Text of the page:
Another activity that can help your child improve their pragmatic language skills is drama play. This is where your child pretends to be someone else in a given situation. For example, they might pretend to be a doctor in an exam room or a customer in a store. As they play out the scene, they will need to use language appropriately for the role they are taking on.


This is a great way for your child to practice using different types of language and conversation starters. It is also a good way for them to get some experience with non-verbal communication such as eye contact, facial expressions, and body language.


3. Drawing and painting

Another activity that can help your child with their pragmatic language skills is drawing and painting. This is a great way for them to practice using descriptive language.


As they are creating their work of art, they will need to describe what they are doing and what they are trying to create. They may also need to give instructions to others if they are working on a project together. This is a good activity for promoting turn-taking and communication in a group setting. It is also a good way to teach your child to request what materials they want or need.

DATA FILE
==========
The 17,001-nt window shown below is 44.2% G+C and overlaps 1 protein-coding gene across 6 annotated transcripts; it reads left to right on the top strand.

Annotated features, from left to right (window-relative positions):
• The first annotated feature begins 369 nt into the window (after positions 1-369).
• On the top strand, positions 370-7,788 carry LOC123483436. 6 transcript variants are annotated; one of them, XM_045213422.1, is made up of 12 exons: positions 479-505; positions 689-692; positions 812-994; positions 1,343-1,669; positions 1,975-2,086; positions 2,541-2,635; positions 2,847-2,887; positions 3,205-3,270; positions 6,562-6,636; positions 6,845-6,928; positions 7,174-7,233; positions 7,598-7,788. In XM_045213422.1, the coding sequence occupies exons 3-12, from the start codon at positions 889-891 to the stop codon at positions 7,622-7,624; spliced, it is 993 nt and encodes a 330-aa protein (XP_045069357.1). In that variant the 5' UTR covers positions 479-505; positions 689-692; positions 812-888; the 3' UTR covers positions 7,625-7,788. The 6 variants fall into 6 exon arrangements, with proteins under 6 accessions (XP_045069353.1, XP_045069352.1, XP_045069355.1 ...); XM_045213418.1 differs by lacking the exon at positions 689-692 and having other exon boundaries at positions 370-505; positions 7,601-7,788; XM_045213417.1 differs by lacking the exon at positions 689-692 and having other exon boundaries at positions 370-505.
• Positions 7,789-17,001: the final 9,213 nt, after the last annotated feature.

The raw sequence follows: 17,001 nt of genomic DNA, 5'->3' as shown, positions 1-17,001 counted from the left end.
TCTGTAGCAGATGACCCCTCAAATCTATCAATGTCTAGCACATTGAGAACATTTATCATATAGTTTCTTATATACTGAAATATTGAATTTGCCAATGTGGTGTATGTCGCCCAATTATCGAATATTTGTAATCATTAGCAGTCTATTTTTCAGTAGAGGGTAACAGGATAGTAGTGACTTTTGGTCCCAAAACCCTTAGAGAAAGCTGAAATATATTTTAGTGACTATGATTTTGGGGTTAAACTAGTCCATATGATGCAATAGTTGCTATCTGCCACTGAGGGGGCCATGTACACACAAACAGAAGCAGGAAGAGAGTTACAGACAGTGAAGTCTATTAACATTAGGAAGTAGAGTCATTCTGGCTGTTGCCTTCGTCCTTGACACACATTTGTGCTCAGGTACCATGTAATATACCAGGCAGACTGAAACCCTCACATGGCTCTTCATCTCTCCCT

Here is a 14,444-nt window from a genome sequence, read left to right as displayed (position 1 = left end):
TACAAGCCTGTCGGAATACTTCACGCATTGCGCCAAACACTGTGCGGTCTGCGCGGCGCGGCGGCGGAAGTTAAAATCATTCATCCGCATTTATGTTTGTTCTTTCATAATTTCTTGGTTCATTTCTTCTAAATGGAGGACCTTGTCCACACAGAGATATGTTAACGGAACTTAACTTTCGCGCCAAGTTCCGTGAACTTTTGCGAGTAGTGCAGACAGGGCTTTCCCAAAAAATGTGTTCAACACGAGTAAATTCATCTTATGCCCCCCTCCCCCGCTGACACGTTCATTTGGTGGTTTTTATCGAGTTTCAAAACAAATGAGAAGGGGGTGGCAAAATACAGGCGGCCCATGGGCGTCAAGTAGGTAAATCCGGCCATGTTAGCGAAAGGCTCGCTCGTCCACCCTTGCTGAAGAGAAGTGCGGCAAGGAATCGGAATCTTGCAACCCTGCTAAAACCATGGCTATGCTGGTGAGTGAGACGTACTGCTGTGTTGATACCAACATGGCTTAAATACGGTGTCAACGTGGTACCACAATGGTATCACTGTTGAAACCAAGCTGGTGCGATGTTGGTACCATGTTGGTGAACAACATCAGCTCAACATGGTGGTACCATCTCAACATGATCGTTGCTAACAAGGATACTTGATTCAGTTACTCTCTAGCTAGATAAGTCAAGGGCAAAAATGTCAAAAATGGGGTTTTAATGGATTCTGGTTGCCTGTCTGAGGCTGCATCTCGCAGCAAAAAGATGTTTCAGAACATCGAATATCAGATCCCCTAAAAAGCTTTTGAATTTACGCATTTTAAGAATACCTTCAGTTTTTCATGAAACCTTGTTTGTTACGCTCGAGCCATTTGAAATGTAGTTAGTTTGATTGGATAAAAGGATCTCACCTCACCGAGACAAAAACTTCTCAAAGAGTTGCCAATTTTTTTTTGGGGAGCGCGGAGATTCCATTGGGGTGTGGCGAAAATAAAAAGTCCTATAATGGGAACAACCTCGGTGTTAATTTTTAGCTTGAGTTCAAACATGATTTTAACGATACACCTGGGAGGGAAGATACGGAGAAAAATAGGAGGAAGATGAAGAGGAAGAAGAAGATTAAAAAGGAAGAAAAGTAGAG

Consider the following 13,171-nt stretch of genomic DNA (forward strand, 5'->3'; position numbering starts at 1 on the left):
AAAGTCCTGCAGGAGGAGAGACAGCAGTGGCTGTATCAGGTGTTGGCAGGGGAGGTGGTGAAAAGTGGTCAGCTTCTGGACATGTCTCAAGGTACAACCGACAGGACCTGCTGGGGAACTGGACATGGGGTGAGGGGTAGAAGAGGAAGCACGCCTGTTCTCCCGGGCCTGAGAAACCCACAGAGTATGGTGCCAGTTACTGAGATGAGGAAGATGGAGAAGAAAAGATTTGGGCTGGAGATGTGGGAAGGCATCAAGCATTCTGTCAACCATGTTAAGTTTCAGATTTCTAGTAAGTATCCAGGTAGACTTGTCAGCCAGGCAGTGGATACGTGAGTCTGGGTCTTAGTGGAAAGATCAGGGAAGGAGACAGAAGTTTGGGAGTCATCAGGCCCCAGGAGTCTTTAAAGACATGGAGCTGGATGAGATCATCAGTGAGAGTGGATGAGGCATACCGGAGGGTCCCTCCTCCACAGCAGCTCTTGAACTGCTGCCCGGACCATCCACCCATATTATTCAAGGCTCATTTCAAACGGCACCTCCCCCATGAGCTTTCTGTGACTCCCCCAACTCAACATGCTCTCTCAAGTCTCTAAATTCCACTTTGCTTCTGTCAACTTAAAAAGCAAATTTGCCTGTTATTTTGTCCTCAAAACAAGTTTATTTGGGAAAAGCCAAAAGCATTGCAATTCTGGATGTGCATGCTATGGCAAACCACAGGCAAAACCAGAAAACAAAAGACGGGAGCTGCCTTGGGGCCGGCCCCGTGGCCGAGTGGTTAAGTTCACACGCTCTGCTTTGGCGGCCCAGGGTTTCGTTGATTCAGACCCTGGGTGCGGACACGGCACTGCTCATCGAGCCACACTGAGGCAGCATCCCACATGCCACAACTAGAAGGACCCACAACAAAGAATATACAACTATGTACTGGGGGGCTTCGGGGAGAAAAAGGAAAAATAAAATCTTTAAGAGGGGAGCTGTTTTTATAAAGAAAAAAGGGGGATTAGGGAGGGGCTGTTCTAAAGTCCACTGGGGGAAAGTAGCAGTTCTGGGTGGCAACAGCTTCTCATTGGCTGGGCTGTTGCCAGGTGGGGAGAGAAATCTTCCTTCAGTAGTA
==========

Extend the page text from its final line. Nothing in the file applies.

Child using pragmatic speech to ask for more paint

4. Board games

Board games are another great activity for promoting pragmatic language skills. When playing a game, your child will need to take turns, follow rules, and use language appropriate for the situation. They will also need to pay attention to the other players in order to understand their moves and strategize accordingly.


Games that involve role-playing are especially good for promoting pragmatic language skills. Games such as charades or Pictionary can be great for practicing non-verbal communication.


5. Sports

Sports are also a great activity for promoting pragmatic language skills. When playing sports, your child will need to follow rules, communicate with teammates, and pay attention to the game to be successful. They will also need to use language appropriate for the situation such as cheering on their team or congratulating the other team after a game.


Playing sports is a great way for your child to get some experience using different types of language in a competitive setting. They will learn to balance pragmatic rules such as turn-taking and conversation starters with the need to be successful in the game. This is a great activity for promoting teamwork and cooperation.